Temryss Lane (Lummi), transitioned her soccer skills into a full college scholarship, a pro player, then a TV personality. One of the biggest problems in Indian country, Lane says, “is there isn’t an expectation ‘you’re going to college.’ I recognize that it is my duty to turn around and share that success with our young people. That’s why I’m an N7 Ambassador.”
When McCracken told Ambassador Alvina Begay (Navajo), about N7, she said she “loved the idea.”
Running is Begay’s passion. “I knew I wanted to give back to the sport because it had done so much for me. [I’m] running through N7 and Sam’s support, so I’m still able to give back. Being a role model to Native people of all ages to get moving, be an inspiration as a Native woman.”
McCracken says Ambassador and snowboarder Spencer O’Brien is going to be a gold medalist at the SOCHI 2014 Winter Olympics. O’Brien (Kwak’waka’wakw Nation, Vancouver Island, B.C., Canada), learned to ski at 3, snowboard at 11. Today she’s on the Nike snowboarding team.
“I’d been looking to give back … inspire other people to go after their dreams. Just being at this Summit I’ve already made plans to speak to other tribal communities,” O’Brien says.
Golfer Notah Begay III (Navajo/Pueblo), founder of the N7 Fund grantee NB3 Foundation, and new Ambassador says “We’ve got world class athletes stepping up to become ambassadors for a small division of Nike.”
The NB3 Foundation partnered with N7 to participate in the “unique [N7 Fund] that really provides opportunities for tribal communities around the country in providing our youth access to sport. Both organizations have benefits from the work of the other.”
Begay says the whole model is unique: “A for-profit business model that generates proceeds for non-profit ventures. We’re able to use the premium brand Nike the past four years that can have a profound effect on lifestyles and well-being of our youth.” As Begay left, a crowd awaited, hoping for their photo with him. He put his arm around each one.
“This isn’t just about shoes, it’s about a movement,” says NB3 Foundation executive director Crystal Echo Hawk. The N7 Fund has allowed expansion of their work in tribal communities. “These resources are really scarce in these communities.”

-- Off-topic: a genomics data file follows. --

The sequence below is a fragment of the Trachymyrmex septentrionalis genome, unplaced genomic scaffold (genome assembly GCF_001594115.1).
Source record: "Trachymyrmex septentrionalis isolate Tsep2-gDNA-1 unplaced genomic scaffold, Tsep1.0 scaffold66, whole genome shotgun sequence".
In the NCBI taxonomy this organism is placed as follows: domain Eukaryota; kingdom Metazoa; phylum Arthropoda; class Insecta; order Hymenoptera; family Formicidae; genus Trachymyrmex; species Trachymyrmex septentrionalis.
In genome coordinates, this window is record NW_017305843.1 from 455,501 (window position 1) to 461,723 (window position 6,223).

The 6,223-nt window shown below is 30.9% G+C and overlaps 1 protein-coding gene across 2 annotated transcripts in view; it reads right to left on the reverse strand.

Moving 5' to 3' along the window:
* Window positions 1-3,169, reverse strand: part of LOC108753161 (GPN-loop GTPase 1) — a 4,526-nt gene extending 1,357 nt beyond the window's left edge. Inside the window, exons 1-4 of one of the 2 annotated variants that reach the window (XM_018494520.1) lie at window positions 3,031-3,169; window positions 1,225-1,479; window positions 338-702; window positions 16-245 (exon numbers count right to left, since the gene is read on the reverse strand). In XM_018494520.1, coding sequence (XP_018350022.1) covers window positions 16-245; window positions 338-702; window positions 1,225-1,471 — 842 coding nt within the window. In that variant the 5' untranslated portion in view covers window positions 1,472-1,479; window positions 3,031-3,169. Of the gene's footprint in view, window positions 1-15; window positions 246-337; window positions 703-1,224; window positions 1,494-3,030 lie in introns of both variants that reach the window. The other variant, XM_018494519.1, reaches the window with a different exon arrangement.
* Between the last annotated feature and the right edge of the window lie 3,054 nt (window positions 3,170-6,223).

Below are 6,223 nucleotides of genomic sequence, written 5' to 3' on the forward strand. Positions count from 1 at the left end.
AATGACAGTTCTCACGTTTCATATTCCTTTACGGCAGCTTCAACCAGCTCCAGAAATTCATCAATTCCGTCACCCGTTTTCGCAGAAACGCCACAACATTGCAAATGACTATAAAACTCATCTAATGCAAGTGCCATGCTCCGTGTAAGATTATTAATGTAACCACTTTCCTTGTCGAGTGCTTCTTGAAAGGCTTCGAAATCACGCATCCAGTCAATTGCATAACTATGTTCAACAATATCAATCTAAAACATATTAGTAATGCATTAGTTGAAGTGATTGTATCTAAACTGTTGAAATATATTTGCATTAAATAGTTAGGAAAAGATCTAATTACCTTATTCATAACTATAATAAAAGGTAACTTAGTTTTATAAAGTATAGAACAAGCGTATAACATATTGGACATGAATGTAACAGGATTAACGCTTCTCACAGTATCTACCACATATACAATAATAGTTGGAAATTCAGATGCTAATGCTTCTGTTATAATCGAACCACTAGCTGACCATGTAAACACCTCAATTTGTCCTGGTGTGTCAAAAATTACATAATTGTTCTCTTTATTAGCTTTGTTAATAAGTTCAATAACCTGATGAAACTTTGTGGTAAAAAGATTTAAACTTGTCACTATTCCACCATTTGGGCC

“Games, we sure know how to play them,” says Chief Oren Lyons (Seneca Iroquois), a former Lacrosse athletic great. He spoke to the significance of the 7 in N7. It comes from the Haudenosaunee Six Councils in 930AD, he says. “When you sit down and counsel for the People, think not of yourself, your family or communities, think for the Seventh Generation.”
The SWOOSH culture led Ernie Stevens Jr. to tattoo a SWOOSH on his calf in his 30s. Stevens (Oneida), National Indian Gaming Association chair and N7 Fund board member, says Nike made the best basketball shoes, and hiked his pants leg to show his tattoo to ICTMN.
Stevens knows the power sports have to keep Native youth headed in the right direction. When his coach told him, ‘no more basketball unless you get back in school,’ it pushed him to a GED and college, “where I could learn I was smart.”
N7 Fund board member Tex Hall, chairman of the Three Affiliated Tribes, says Indian country needs a movement to overcome diabetes and obesity. “Even heavy kids can wear Nikes and know what Nike says, ‘If you’ve got a body you’re an athlete.’ We’ve got scholarships, tournaments, and now we’re getting our kids into professional sports.”
Richelle Williams (Coast Salish Cowichan Tribes) a Motivate Canada GEN7 Messenger explains GEN7 is a national aboriginal role model program. “I take the environment of N7 Summit and compelling spirit of its influence back to our communities. In May 2012 I brought Alvina Begay on a GEN7 community visit.”
N7 is not the answer, “but it can be part of the solution,” says McCracken. “I see the Summit brings energy. Energy is always positive. People are smiling. You can’t put a dollar amount on smiling.”
Go to http://swoo.sh/ZwaXZo for the latest Nike N7 products online.